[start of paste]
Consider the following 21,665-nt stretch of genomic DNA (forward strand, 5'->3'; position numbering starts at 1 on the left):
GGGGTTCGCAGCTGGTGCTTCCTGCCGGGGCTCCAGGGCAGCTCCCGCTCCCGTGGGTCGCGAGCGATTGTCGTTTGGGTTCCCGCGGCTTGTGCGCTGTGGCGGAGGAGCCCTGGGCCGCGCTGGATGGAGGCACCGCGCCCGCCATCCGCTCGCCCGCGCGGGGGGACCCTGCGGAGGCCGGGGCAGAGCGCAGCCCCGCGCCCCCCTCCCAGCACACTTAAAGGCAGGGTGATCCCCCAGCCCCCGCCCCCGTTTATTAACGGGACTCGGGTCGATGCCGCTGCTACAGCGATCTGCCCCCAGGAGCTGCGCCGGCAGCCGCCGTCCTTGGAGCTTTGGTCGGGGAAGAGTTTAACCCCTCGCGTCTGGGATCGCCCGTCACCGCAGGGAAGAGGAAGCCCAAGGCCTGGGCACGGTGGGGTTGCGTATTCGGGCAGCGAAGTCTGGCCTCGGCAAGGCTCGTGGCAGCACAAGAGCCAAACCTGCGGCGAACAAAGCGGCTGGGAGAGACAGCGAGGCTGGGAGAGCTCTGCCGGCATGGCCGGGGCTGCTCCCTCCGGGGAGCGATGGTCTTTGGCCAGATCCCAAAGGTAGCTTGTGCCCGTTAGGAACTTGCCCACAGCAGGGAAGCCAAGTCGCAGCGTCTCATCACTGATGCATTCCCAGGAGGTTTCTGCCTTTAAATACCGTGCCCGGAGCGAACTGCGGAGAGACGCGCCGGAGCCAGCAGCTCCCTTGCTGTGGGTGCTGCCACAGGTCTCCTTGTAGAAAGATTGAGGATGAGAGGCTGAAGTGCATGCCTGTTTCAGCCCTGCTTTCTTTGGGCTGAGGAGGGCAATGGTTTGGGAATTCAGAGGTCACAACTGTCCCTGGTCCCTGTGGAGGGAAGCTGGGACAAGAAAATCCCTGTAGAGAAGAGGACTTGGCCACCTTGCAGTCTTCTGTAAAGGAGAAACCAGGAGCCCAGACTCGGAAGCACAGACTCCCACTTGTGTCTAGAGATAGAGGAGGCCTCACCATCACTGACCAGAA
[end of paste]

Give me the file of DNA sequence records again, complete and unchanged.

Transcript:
Consider the following 21,665-nt stretch of genomic DNA (forward strand, 5'->3'; position numbering starts at 1 on the left):
GGGGTTCGCAGCTGGTGCTTCCTGCCGGGGCTCCAGGGCAGCTCCCGCTCCCGTGGGTCGCGAGCGATTGTCGTTTGGGTTCCCGCGGCTTGTGCGCTGTGGCGGAGGAGCCCTGGGCCGCGCTGGATGGAGGCACCGCGCCCGCCATCCGCTCGCCCGCGCGGGGGGACCCTGCGGAGGCCGGGGCAGAGCGCAGCCCCGCGCCCCCCTCCCAGCACACTTAAAGGCAGGGTGATCCCCCAGCCCCCGCCCCCGTTTATTAACGGGACTCGGGTCGATGCCGCTGCTACAGCGATCTGCCCCCAGGAGCTGCGCCGGCAGCCGCCGTCCTTGGAGCTTTGGTCGGGGAAGAGTTTAACCCCTCGCGTCTGGGATCGCCCGTCACCGCAGGGAAGAGGAAGCCCAAGGCCTGGGCACGGTGGGGTTGCGTATTCGGGCAGCGAAGTCTGGCCTCGGCAAGGCTCGTGGCAGCACAAGAGCCAAACCTGCGGCGAACAAAGCGGCTGGGAGAGACAGCGAGGCTGGGAGAGCTCTGCCGGCATGGCCGGGGCTGCTCCCTCCGGGGAGCGATGGTCTTTGGCCAGATCCCAAAGGTAGCTTGTGCCCGTTAGGAACTTGCCCACAGCAGGGAAGCCAAGTCGCAGCGTCTCATCACTGATGCATTCCCAGGAGGTTTCTGCCTTTAAATACCGTGCCCGGAGCGAACTGCGGAGAGACGCGCCGGAGCCAGCAGCTCCCTTGCTGTGGGTGCTGCCACAGGTCTCCTTGTAGAAAGATTGAGGATGAGAGGCTGAAGTGCATGCCTGTTTCAGCCCTGCTTTCTTTGGGCTGAGGAGGGCAATGGTTTGGGAATTCAGAGGTCACAACTGTCCCTGGTCCCTGTGGAGGGAAGCTGGGACAAGAAAATCCCTGTAGAGAAGAGGACTTGGCCACCTTGCAGTCTTCTGTAAAGGAGAAACCAGGAGCCCAGACTCGGAAGCACAGACTCCCACTTGTGTCTAGAGATAGAGGAGGCCTCACCATCACTGACCAGAA